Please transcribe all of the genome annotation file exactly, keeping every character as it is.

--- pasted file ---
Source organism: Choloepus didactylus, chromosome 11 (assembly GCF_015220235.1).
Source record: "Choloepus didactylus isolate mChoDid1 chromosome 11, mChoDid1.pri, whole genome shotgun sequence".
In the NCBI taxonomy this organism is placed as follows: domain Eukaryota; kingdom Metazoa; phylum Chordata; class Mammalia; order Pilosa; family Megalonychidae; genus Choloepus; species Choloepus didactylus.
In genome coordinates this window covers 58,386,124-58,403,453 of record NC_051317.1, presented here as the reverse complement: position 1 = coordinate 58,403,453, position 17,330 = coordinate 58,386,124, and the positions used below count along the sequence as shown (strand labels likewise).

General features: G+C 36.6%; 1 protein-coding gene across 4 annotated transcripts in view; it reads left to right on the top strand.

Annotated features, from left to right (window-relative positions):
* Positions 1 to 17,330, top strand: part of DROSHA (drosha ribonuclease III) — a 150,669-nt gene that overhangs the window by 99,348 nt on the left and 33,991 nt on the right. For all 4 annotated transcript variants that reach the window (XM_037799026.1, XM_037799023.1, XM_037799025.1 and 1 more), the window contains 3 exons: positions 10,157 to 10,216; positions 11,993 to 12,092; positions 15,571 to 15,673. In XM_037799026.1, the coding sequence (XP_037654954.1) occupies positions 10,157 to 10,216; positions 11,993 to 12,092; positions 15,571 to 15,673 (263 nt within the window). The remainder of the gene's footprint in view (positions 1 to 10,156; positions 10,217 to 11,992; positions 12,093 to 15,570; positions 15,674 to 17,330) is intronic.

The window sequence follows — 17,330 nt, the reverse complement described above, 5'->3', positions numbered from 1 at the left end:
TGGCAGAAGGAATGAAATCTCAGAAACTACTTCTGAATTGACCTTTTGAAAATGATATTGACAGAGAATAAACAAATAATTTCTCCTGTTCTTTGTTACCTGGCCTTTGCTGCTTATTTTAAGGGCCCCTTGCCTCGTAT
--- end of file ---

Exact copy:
Source organism: Choloepus didactylus, chromosome 11 (assembly GCF_015220235.1).
Source record: "Choloepus didactylus isolate mChoDid1 chromosome 11, mChoDid1.pri, whole genome shotgun sequence".
In the NCBI taxonomy this organism is placed as follows: domain Eukaryota; kingdom Metazoa; phylum Chordata; class Mammalia; order Pilosa; family Megalonychidae; genus Choloepus; species Choloepus didactylus.
In genome coordinates this window covers 58,386,124-58,403,453 of record NC_051317.1, presented here as the reverse complement: position 1 = coordinate 58,403,453, position 17,330 = coordinate 58,386,124, and the positions used below count along the sequence as shown (strand labels likewise).

General features: G+C 36.6%; 1 protein-coding gene across 4 annotated transcripts in view; it reads left to right on the top strand.

Annotated features, from left to right (window-relative positions):
* Positions 1 to 17,330, top strand: part of DROSHA (drosha ribonuclease III) — a 150,669-nt gene that overhangs the window by 99,348 nt on the left and 33,991 nt on the right. For all 4 annotated transcript variants that reach the window (XM_037799026.1, XM_037799023.1, XM_037799025.1 and 1 more), the window contains 3 exons: positions 10,157 to 10,216; positions 11,993 to 12,092; positions 15,571 to 15,673. In XM_037799026.1, the coding sequence (XP_037654954.1) occupies positions 10,157 to 10,216; positions 11,993 to 12,092; positions 15,571 to 15,673 (263 nt within the window). The remainder of the gene's footprint in view (positions 1 to 10,156; positions 10,217 to 11,992; positions 12,093 to 15,570; positions 15,674 to 17,330) is intronic.

The window sequence follows — 17,330 nt, the reverse complement described above, 5'->3', positions numbered from 1 at the left end:
TGGCAGAAGGAATGAAATCTCAGAAACTACTTCTGAATTGACCTTTTGAAAATGATATTGACAGAGAATAAACAAATAATTTCTCCTGTTCTTTGTTACCTGGCCTTTGCTGCTTATTTTAAGGGCCCCTTGCCTCGTAT